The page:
This being an important fact, on which the jurisdiction of the court depends, it ought, we think, to appear on record, either in the judg

ment itself, or in the previous proceedings. [ * 126 ] In this case no such report appears to have been * made.

Could it even be contended that this report might be presumed, the answer is, that the terms of the order exclude such a presumption. It would appear that the report of the magistrate, that the land in question had not been listed, was made in July, 1801, and that the court immediately made that order which the law directs to be made on the sheriff's report, that there are no goods and chattels; and this order refers not to any report of the sheriff, not to any deficiency of goods and chattels, but to the report of the justice of peace, that the lands have not been listed.

This is not the only defect which appears in these proceedings. Previous to an order for a sale of land, and subsequent to the report of the sheriff, certain publications are to be made in the manner and form prescribed by the act. These publications are indispensable Randolph v. Barbour. 6 W. preliminaries to the order of sale. They do not appear to have been made. The judgment against the land was given at January term, 1802, on motion, without its appearing, by recital or otherwise, that the requisites of the law, in this respect, had been complied with, and that the tax still remained unpaid. We think this ought to have appeared in the record.

The argument is, that the judgment for these errors in the proceedings of the county court may be voidable, but is not void ; that until it be reversed, it is capable of supporting those subsequent proceedings which were founded on it.

* We think otherwise. In summary proceedings, where [ * 127 ] a court exercises an extraordinary power, under a special statute prescribing its course, we think that course ought to be exactly observed, and those facts especially which give jurisdiction, ought to appear, in order to show that its proceedings are coram judice. Without this act of assembly the order for sale would have been totally void. This act gives the power only on a report to be made by the sheriff. This report gives the court jurisdiction; and without it the court is as powerless as if the act had never passed.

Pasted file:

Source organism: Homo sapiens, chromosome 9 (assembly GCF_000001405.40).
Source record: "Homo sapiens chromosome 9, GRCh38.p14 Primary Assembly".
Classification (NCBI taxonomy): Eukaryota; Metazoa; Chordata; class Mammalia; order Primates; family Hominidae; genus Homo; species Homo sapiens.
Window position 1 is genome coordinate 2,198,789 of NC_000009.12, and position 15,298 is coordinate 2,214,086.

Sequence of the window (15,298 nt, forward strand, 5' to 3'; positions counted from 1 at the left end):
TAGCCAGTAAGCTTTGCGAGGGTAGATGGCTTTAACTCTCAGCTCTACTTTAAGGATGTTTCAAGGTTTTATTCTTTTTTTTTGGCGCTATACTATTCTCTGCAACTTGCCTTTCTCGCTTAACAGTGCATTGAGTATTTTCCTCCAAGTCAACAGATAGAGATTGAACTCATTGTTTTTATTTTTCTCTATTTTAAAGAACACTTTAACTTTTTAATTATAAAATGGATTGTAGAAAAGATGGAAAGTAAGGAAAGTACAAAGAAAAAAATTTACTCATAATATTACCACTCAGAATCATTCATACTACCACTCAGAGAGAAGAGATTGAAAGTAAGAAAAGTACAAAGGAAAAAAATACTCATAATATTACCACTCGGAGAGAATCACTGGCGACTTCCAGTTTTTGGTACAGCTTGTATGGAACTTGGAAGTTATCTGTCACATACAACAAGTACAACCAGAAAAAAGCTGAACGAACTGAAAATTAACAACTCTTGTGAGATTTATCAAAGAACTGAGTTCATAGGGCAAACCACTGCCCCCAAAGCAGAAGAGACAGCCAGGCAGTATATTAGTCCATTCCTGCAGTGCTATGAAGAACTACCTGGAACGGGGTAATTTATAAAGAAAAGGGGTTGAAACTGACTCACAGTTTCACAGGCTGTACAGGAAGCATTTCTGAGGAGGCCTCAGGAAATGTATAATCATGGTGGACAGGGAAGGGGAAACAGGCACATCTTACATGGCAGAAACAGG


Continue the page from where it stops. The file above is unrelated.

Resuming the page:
In construing the acts of the legislature of a State, the decisions of the state tribunals have always governed this court. In Tennessee, the question arising in this cause, after considerable discussion, seems to have been finally settled on principles which are thought entirely correct. The case of Francis's Lessee v. Washburn and Russell, reported in 5 Hayward, 294, is this very case, and was decided as this case was decided in the circuit court. On the authority of that case, and on principle, the court is of opinion, that there is no error in the judgment of the circuit court.

Judgment affirmed. 12 W. 153 ; 6 P. 291; 4 H. 37; 9 H. 248; 16 H. 610.

RANDOLPH et al. v. BARBOUR et al.

6 W. 128. An equity suit, where an appcal has been taken from the circuit court to this court, but not prosecuted, will be dismissed upon producing a certificate from the court below to that effect.

B. Hardin, for the respondents, moved to docket and dismiss the appeal in this case, which was a suit in chancery, commenced in the circuit court of Kentucky, and a decree entered, from which an appeal was taken, but not prosecuted. He produced a certificate from the clerk of the court below to that effect.

Mayhew v. Thatcher. 6 W. The Court stated that the case was within the spirit of the twentieth rule of court, although that rule applied, in terms, only to writs of error.

Motion granted.

ORDER. A certificate from the clerk of the circuit court for the district of Kentucky, stating that an appeal had been taken in this case, in May term, 1819, from the decree of the said circuit court, having been produced and filed, and it appearing that the record in said cause has not been filed; on motion of Mr. Hardin, of counsel for the respondents, it is ordered that the said appeal be and the same is hereby dismissed.'

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As by the laws of Louisiana, questions of fact in civil cases are tried by the court, unless